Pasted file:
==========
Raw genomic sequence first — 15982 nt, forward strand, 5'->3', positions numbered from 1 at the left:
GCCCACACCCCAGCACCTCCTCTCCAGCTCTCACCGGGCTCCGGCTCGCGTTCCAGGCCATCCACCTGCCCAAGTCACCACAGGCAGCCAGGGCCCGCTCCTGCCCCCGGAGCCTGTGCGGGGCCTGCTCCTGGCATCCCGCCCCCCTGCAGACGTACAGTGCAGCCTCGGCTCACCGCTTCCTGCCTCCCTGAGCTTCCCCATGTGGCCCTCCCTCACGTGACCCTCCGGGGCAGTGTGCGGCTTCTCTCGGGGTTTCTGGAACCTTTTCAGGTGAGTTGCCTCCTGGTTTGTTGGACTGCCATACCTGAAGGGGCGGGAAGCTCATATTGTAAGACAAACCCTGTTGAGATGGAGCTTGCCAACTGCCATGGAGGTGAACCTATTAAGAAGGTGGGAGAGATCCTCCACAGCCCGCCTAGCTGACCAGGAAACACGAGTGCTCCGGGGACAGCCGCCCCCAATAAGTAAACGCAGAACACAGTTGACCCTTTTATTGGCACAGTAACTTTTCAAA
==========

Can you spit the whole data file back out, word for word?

Raw genomic sequence first — 15982 nt, forward strand, 5'->3', positions numbered from 1 at the left:
GCCCACACCCCAGCACCTCCTCTCCAGCTCTCACCGGGCTCCGGCTCGCGTTCCAGGCCATCCACCTGCCCAAGTCACCACAGGCAGCCAGGGCCCGCTCCTGCCCCCGGAGCCTGTGCGGGGCCTGCTCCTGGCATCCCGCCCCCCTGCAGACGTACAGTGCAGCCTCGGCTCACCGCTTCCTGCCTCCCTGAGCTTCCCCATGTGGCCCTCCCTCACGTGACCCTCCGGGGCAGTGTGCGGCTTCTCTCGGGGTTTCTGGAACCTTTTCAGGTGAGTTGCCTCCTGGTTTGTTGGACTGCCATACCTGAAGGGGCGGGAAGCTCATATTGTAAGACAAACCCTGTTGAGATGGAGCTTGCCAACTGCCATGGAGGTGAACCTATTAAGAAGGTGGGAGAGATCCTCCACAGCCCGCCTAGCTGACCAGGAAACACGAGTGCTCCGGGGACAGCCGCCCCCAATAAGTAAACGCAGAACACAGTTGACCCTTTTATTGGCACAGTAACTTTTCAAA